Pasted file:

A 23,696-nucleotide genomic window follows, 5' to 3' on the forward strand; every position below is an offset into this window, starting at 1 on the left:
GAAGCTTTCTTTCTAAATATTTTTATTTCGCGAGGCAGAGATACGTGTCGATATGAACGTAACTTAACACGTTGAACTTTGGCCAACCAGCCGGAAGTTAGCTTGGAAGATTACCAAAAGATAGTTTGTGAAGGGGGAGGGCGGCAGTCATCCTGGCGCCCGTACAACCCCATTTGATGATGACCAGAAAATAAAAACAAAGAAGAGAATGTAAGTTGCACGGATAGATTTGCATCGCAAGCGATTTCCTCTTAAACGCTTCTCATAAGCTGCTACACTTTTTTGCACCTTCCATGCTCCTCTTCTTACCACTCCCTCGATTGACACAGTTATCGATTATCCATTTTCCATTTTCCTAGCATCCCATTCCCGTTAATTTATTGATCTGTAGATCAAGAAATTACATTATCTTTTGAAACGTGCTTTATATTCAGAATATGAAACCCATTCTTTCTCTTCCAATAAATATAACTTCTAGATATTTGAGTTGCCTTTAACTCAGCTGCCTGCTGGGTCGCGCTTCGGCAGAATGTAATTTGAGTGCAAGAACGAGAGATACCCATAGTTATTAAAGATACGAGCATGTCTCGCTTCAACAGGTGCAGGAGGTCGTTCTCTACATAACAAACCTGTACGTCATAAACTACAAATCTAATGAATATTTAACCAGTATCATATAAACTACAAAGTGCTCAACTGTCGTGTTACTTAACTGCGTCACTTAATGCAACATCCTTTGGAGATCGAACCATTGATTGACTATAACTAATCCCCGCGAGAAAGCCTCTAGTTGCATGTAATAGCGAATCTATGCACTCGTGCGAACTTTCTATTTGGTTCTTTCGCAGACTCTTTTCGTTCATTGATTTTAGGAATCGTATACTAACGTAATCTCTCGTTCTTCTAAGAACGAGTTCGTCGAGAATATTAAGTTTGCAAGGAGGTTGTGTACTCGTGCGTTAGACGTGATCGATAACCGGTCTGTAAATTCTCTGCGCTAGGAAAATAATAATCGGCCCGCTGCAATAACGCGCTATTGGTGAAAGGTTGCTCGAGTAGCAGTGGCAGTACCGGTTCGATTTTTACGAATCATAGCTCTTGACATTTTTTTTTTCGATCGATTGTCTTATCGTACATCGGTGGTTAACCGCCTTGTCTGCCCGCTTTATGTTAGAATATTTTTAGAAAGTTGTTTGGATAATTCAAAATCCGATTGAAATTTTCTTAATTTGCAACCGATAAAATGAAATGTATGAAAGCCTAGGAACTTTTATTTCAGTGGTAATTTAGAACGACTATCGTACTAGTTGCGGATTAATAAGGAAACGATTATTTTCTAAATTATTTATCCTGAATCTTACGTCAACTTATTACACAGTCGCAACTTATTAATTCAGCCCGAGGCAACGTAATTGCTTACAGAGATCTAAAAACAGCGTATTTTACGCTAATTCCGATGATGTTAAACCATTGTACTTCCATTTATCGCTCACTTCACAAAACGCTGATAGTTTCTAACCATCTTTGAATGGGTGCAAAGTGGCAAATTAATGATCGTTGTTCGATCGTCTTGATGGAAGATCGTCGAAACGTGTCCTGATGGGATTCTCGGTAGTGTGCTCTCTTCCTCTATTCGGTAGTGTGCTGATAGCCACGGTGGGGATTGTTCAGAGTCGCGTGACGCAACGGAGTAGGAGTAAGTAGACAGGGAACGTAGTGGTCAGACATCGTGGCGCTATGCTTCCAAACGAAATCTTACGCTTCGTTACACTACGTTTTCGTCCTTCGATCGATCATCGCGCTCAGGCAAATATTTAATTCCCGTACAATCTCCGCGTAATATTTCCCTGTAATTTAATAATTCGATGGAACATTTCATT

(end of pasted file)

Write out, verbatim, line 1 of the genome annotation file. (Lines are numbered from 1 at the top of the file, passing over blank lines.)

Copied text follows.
A 23,696-nucleotide genomic window follows, 5' to 3' on the forward strand; every position below is an offset into this window, starting at 1 on the left: